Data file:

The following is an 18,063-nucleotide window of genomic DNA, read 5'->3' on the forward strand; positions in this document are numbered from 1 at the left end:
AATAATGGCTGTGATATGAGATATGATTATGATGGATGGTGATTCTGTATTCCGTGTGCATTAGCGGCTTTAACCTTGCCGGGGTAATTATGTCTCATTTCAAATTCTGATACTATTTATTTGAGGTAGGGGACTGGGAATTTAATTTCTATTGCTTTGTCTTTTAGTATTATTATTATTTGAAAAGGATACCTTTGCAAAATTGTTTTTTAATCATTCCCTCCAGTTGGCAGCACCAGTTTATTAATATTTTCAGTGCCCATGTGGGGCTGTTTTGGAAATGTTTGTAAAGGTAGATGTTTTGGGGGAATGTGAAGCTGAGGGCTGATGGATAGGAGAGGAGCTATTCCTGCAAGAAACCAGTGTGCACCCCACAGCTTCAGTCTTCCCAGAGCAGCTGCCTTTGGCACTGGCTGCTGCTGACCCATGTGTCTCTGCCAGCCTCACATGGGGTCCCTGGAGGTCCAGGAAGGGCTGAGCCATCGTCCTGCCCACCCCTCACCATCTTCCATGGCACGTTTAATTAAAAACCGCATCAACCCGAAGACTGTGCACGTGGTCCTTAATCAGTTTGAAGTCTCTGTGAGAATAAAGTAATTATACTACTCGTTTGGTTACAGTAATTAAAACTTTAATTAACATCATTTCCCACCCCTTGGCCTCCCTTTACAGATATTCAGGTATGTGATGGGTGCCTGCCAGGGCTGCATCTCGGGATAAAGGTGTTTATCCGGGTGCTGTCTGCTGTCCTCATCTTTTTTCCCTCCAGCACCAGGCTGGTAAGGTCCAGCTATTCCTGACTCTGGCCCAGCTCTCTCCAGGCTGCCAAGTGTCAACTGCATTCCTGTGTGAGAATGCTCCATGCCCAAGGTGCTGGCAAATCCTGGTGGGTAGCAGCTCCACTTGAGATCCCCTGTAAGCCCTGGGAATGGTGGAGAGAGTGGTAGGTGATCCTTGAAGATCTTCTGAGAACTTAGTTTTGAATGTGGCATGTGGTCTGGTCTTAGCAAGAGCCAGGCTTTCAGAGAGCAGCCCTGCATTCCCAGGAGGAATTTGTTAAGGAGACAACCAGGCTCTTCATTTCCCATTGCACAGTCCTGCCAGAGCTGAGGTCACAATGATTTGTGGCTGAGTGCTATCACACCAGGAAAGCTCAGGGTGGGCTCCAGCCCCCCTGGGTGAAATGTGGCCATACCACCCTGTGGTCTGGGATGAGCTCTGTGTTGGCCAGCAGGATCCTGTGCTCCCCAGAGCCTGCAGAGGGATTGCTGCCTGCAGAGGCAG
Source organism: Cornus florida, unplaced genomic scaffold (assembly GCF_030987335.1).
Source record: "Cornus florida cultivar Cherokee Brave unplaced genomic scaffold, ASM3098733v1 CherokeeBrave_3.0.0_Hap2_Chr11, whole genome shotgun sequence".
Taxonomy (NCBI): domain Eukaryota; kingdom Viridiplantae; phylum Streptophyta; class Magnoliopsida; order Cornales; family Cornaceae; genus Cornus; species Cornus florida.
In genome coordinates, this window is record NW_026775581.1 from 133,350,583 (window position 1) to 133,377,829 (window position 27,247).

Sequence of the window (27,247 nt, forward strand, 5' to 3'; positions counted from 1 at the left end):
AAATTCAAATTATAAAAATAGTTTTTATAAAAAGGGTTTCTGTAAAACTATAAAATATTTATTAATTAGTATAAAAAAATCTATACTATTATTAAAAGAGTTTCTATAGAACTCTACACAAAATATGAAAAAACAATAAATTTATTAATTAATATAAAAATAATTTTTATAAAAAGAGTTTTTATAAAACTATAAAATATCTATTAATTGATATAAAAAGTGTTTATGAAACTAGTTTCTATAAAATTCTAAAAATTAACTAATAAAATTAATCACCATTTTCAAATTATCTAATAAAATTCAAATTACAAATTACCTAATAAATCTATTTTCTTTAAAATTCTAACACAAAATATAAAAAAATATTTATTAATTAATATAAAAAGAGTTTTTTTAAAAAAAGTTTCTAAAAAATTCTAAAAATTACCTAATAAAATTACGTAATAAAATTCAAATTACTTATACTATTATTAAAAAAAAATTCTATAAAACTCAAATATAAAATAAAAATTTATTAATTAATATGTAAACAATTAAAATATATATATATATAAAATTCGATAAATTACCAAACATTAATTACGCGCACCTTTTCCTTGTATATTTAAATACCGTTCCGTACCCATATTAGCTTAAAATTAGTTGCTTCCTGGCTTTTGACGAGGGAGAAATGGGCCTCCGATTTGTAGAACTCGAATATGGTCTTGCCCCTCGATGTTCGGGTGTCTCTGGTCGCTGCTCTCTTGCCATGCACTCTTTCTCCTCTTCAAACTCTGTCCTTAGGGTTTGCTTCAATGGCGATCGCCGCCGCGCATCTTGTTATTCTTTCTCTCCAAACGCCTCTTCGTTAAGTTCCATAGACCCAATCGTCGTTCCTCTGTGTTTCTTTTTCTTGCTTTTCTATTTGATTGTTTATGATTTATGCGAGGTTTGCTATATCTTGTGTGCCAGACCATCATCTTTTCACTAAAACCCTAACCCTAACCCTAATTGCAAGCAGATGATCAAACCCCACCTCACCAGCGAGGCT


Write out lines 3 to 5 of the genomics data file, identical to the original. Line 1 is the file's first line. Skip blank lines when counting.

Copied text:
Source organism: Cornus florida, unplaced genomic scaffold (assembly GCF_030987335.1).
Source record: "Cornus florida cultivar Cherokee Brave unplaced genomic scaffold, ASM3098733v1 CherokeeBrave_3.0.0_Hap2_Chr11, whole genome shotgun sequence".
Taxonomy (NCBI): domain Eukaryota; kingdom Viridiplantae; phylum Streptophyta; class Magnoliopsida; order Cornales; family Cornaceae; genus Cornus; species Cornus florida.